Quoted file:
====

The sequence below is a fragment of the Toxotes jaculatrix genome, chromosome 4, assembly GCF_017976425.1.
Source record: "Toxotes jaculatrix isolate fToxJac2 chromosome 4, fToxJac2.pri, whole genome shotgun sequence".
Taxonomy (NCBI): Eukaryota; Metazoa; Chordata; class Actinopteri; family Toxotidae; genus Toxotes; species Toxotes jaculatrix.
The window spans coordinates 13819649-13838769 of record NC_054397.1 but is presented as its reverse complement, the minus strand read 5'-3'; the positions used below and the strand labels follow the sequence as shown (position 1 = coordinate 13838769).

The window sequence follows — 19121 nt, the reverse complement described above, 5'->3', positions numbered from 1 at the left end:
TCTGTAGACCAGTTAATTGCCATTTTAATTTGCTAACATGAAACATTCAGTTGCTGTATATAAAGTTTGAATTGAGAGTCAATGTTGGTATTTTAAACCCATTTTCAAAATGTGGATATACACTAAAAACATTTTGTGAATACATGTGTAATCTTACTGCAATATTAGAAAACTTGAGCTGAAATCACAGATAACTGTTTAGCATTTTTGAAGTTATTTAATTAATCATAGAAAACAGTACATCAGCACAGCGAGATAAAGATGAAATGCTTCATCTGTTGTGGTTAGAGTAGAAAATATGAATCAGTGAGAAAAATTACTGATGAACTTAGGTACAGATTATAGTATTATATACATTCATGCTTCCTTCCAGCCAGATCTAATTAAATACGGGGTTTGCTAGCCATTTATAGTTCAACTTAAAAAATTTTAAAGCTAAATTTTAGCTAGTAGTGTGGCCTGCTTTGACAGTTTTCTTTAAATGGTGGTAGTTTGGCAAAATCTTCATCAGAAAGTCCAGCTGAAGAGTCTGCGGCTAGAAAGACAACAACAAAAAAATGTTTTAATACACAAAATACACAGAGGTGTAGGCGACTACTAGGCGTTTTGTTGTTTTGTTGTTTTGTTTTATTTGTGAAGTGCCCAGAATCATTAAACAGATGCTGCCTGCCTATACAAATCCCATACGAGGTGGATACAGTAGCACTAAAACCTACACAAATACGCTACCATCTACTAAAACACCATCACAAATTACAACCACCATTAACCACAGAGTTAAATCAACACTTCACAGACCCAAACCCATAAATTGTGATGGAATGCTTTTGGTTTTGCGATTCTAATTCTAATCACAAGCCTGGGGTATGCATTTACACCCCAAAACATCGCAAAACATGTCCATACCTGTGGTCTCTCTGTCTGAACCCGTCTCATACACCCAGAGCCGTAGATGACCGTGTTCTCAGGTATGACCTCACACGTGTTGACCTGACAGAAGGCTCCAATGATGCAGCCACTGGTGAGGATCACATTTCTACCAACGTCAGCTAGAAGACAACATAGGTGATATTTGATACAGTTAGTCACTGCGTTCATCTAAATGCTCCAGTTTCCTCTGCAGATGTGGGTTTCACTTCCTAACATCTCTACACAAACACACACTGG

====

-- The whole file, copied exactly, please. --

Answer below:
The sequence below is a fragment of the Toxotes jaculatrix genome, chromosome 4, assembly GCF_017976425.1.
Source record: "Toxotes jaculatrix isolate fToxJac2 chromosome 4, fToxJac2.pri, whole genome shotgun sequence".
Taxonomy (NCBI): Eukaryota; Metazoa; Chordata; class Actinopteri; family Toxotidae; genus Toxotes; species Toxotes jaculatrix.
The window spans coordinates 13819649-13838769 of record NC_054397.1 but is presented as its reverse complement, the minus strand read 5'-3'; the positions used below and the strand labels follow the sequence as shown (position 1 = coordinate 13838769).

The window sequence follows — 19121 nt, the reverse complement described above, 5'->3', positions numbered from 1 at the left end:
TCTGTAGACCAGTTAATTGCCATTTTAATTTGCTAACATGAAACATTCAGTTGCTGTATATAAAGTTTGAATTGAGAGTCAATGTTGGTATTTTAAACCCATTTTCAAAATGTGGATATACACTAAAAACATTTTGTGAATACATGTGTAATCTTACTGCAATATTAGAAAACTTGAGCTGAAATCACAGATAACTGTTTAGCATTTTTGAAGTTATTTAATTAATCATAGAAAACAGTACATCAGCACAGCGAGATAAAGATGAAATGCTTCATCTGTTGTGGTTAGAGTAGAAAATATGAATCAGTGAGAAAAATTACTGATGAACTTAGGTACAGATTATAGTATTATATACATTCATGCTTCCTTCCAGCCAGATCTAATTAAATACGGGGTTTGCTAGCCATTTATAGTTCAACTTAAAAAATTTTAAAGCTAAATTTTAGCTAGTAGTGTGGCCTGCTTTGACAGTTTTCTTTAAATGGTGGTAGTTTGGCAAAATCTTCATCAGAAAGTCCAGCTGAAGAGTCTGCGGCTAGAAAGACAACAACAAAAAAATGTTTTAATACACAAAATACACAGAGGTGTAGGCGACTACTAGGCGTTTTGTTGTTTTGTTGTTTTGTTTTATTTGTGAAGTGCCCAGAATCATTAAACAGATGCTGCCTGCCTATACAAATCCCATACGAGGTGGATACAGTAGCACTAAAACCTACACAAATACGCTACCATCTACTAAAACACCATCACAAATTACAACCACCATTAACCACAGAGTTAAATCAACACTTCACAGACCCAAACCCATAAATTGTGATGGAATGCTTTTGGTTTTGCGATTCTAATTCTAATCACAAGCCTGGGGTATGCATTTACACCCCAAAACATCGCAAAACATGTCCATACCTGTGGTCTCTCTGTCTGAACCCGTCTCATACACCCAGAGCCGTAGATGACCGTGTTCTCAGGTATGACCTCACACGTGTTGACCTGACAGAAGGCTCCAATGATGCAGCCACTGGTGAGGATCACATTTCTACCAACGTCAGCTAGAAGACAACATAGGTGATATTTGATACAGTTAGTCACTGCGTTCATCTAAATGCTCCAGTTTCCTCTGCAGATGTGGGTTTCACTTCCTAACATCTCTACACAAACACACACTGG